• "Gay Bash": It is time for Xandir, who keeps insisting he is "on a mission to save my girlfriend," to finally come out of the closet. Meanwhile, Ling Ling, who increasingly resembles a cute but rabid koala bear, reveals a talent for making designer shoes, which makes Spanky taste sweatshop profits. This is the episode that turned a friend of mine completely off to the show: He was deeply offended by a scene in which, um, let's just say it involves God and a glory hole. I mention this in order to remind you that Drawn Together works hard to see how far it can test the patience of Comedy Central's Standards and Practices Department—in some cases even farther than South Park tries to go. And yet, as I've already said, what stands out to me are not the deliberate provocations to the audience and censors, but the strong vocal performances that anchor interesting characters.
• "Requiem for a Reality Show": When half the gang loses an immunity challenge and is forced to starve, Spanky takes the loss out on the milquetoast Wooldoor. Toot eats so much that she makes Mr. Creosote look like an Auschwitz survivor, and Foxxy turns Captain Hero into her S&M love slave in return for a meal. The good and the bad in equal measure here: Clara's efforts to empower Wooldoor are funny; Foxxy and Cap's pathetic romance is funny; the shrill and shallow Toot is not funny. And you can see that Jabba the Hutt gag coming a mile away.
• "The Other Cousin": Clara's "special needs" cousin comes to visit in this parody of that notorious Facts of Life episode about Blair's cousin with cerebral palsy. Captain Hero takes a liking to cousin "Bleh," but is he only after sex? Meanwhile, the others discover that Ling Ling secretes a hallucinogen when he gets depressed. The funniest sequence of the episode, though, is played totally deadpan: a game of "spin the bottle" between a bored Captain Hero, Spanky, and Wooldoor.
• "Dirty Pranking Number 2": Clara longs for something more in life, so Spanky teaches her to play a disgusting prank on the pizza guy. Poop jokes as empowerment? Actually, the episode works not because it is transgressive (it pales next to Mr. Hanky), but because the transgression is linked to Clara's efforts to develop a rebellious streak that has always been denied her. Of course, you have to get past the poop jokes first.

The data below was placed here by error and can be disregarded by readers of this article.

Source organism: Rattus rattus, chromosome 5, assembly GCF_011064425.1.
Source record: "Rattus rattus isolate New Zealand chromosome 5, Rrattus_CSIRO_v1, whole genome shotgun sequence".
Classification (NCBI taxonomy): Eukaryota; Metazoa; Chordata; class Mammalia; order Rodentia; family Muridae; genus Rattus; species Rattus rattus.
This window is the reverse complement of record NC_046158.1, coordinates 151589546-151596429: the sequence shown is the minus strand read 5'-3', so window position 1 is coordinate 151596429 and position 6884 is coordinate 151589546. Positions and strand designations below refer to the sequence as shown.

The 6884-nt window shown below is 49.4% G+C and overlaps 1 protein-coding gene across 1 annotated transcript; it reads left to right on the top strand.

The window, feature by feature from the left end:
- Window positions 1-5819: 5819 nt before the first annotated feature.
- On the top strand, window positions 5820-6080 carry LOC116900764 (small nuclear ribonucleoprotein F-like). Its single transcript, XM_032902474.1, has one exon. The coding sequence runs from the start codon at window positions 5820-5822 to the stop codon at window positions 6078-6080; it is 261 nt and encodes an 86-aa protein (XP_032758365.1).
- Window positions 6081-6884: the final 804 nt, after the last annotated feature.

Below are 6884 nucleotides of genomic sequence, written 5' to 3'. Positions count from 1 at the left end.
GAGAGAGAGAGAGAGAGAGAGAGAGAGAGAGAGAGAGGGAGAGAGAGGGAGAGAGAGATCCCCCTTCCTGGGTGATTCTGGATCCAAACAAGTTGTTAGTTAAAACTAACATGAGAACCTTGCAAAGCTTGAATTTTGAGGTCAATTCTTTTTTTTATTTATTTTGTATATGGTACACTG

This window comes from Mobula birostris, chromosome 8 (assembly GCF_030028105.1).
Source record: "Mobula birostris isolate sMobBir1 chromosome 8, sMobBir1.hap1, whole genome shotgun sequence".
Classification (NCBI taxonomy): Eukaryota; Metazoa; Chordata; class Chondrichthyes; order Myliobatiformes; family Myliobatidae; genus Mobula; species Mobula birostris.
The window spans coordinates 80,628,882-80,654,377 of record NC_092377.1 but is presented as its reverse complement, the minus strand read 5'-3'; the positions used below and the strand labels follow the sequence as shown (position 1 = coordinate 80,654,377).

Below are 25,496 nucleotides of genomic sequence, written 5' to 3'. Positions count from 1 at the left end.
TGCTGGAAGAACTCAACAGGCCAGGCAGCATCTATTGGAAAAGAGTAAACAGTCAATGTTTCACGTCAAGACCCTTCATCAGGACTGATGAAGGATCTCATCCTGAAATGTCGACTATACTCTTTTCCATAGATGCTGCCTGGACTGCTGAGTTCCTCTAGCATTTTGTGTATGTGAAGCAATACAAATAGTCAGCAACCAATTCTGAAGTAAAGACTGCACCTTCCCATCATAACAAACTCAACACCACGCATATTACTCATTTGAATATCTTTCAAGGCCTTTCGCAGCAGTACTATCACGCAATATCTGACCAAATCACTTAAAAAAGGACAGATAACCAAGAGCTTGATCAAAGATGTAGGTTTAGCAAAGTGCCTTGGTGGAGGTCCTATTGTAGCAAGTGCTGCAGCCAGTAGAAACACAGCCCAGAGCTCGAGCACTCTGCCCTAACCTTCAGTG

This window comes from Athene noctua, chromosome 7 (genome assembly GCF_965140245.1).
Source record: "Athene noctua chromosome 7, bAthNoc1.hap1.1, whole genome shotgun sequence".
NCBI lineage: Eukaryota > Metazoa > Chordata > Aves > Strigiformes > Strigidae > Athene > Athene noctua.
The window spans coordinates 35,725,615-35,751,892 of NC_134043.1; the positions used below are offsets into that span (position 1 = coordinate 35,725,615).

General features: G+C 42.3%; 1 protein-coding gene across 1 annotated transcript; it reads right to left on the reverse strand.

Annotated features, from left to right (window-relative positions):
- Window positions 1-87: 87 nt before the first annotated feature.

• "The One Wherein There Is a Big Twist": The season finale dumps the character-driven humor of the previous episodes for a more sustained and self-conscious parody of reality television. The housemates battle the show's "Jew producer" and demand a prize for all their hard work. So we end up with jokes like a minute and a half of the housemates sitting around and blinking. What is this, Family Guy? Then, Richie Rich—I mean, Bucky Bucks—shows up for a riff on The Apprentice. If you like that show, you might enjoy this. Frankly, I felt bored.
"Bored" is a word I cannot use when talking about the commentary tracks, however. Producers Silverstein and Jeser pull in most of the voice cast (Carolla is noticeably absent) and a few other writers and producers for four tracks that are sometimes funnier than the actual episodes. They point out scenes they battled over with the network, make extremely politically incorrect jokes, and wander off on bizarre tangents, like revealing their first gay experiences or telling jokes about retarded people. They talk candidly about fights among the members of the show's creative team, answer e-mails from their critics (often agreeing about the show's failings), and by the commentary on the finale, they even drag some guy in off the street (assuming he is real and not a plant) to see what he thinks. Occasionally, the voices fade down for a moment and then return in mid-conversation, suggesting that Paramount's legal team probably got a hold of these recordings before printing the DVDs.
All the episodes on the disc claim to be extended versions with material not aired on Comedy Central. None of the new material stands out (relative to what I remember from watching them on air), but it is nice to know that while a lot of television shows are being released in syndication edits, this one is more than complete. As I noted before, none of the genitalia is pixilated or the foul language bleeped out, so keep this show far away from the kids. Since most of the previously deleted footage has been reinserted, there is little left for the "Deleted Scenes" section of Disc Two, apart from character introductions cut from the pilot and two extended scenes from the season finale.
The other extras are amusing but thin. Decide which lines of dialogue got past the censors and which ones were cut. Watch some funny "previously on Drawn Together" gags. Sing along in karaoke style to five songs from the show, including Ling Ling's lament in fake Japanese.
Drawn Together is a show that has yet to form a consistent identity. At times (particularly the first and last episodes of the season) it offers the same sort of parodies that you can get a hundred other places, mocking an already creatively bankrupt genre with gross-out humor. Other times, it surprises with genuine wit. The ratio of funny to merely stupid makes Drawn Together worth a look. Plus, Paramount throws in some deliriously naughty commentary tracks that make the DVD set a better value than just catching the reruns on Comedy Central. In short, Drawn Together is surprisingly good. I hope Matt Silverstein and David Jeser can keep up their momentum for the show's second season.
The creators of this show are released, as this court finds enough socially redeeming value to negate the obscenity charges against them. But the cartoon housemates are all cited for indecency and ordered into rehab.